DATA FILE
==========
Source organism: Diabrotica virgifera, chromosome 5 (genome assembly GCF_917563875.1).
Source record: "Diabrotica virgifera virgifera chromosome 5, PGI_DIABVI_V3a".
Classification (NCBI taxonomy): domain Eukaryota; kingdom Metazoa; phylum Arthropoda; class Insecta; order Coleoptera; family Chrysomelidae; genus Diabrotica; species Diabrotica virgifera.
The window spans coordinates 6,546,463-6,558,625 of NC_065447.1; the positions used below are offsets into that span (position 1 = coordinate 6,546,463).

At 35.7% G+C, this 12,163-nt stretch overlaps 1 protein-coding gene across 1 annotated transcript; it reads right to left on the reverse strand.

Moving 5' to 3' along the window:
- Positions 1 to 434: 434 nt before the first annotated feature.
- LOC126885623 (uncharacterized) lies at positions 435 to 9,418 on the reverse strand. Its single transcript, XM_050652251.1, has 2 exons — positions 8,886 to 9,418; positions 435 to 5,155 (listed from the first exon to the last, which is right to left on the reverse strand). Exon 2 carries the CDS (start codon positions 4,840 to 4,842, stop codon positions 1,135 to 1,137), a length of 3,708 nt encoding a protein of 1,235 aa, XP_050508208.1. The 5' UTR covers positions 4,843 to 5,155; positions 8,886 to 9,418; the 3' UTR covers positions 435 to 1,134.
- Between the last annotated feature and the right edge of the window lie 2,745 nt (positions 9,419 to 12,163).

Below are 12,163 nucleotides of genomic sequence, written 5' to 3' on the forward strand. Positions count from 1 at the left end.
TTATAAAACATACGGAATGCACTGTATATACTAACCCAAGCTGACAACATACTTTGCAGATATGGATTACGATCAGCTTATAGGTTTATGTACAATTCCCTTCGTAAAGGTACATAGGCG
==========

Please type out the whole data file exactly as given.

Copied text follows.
Source organism: Diabrotica virgifera, chromosome 5 (genome assembly GCF_917563875.1).
Source record: "Diabrotica virgifera virgifera chromosome 5, PGI_DIABVI_V3a".
Classification (NCBI taxonomy): domain Eukaryota; kingdom Metazoa; phylum Arthropoda; class Insecta; order Coleoptera; family Chrysomelidae; genus Diabrotica; species Diabrotica virgifera.
The window spans coordinates 6,546,463-6,558,625 of NC_065447.1; the positions used below are offsets into that span (position 1 = coordinate 6,546,463).

At 35.7% G+C, this 12,163-nt stretch overlaps 1 protein-coding gene across 1 annotated transcript; it reads right to left on the reverse strand.

Moving 5' to 3' along the window:
- Positions 1 to 434: 434 nt before the first annotated feature.
- LOC126885623 (uncharacterized) lies at positions 435 to 9,418 on the reverse strand. Its single transcript, XM_050652251.1, has 2 exons — positions 8,886 to 9,418; positions 435 to 5,155 (listed from the first exon to the last, which is right to left on the reverse strand). Exon 2 carries the CDS (start codon positions 4,840 to 4,842, stop codon positions 1,135 to 1,137), a length of 3,708 nt encoding a protein of 1,235 aa, XP_050508208.1. The 5' UTR covers positions 4,843 to 5,155; positions 8,886 to 9,418; the 3' UTR covers positions 435 to 1,134.
- Between the last annotated feature and the right edge of the window lie 2,745 nt (positions 9,419 to 12,163).

Below are 12,163 nucleotides of genomic sequence, written 5' to 3' on the forward strand. Positions count from 1 at the left end.
TTATAAAACATACGGAATGCACTGTATATACTAACCCAAGCTGACAACATACTTTGCAGATATGGATTACGATCAGCTTATAGGTTTATGTACAATTCCCTTCGTAAAGGTACATAGGCG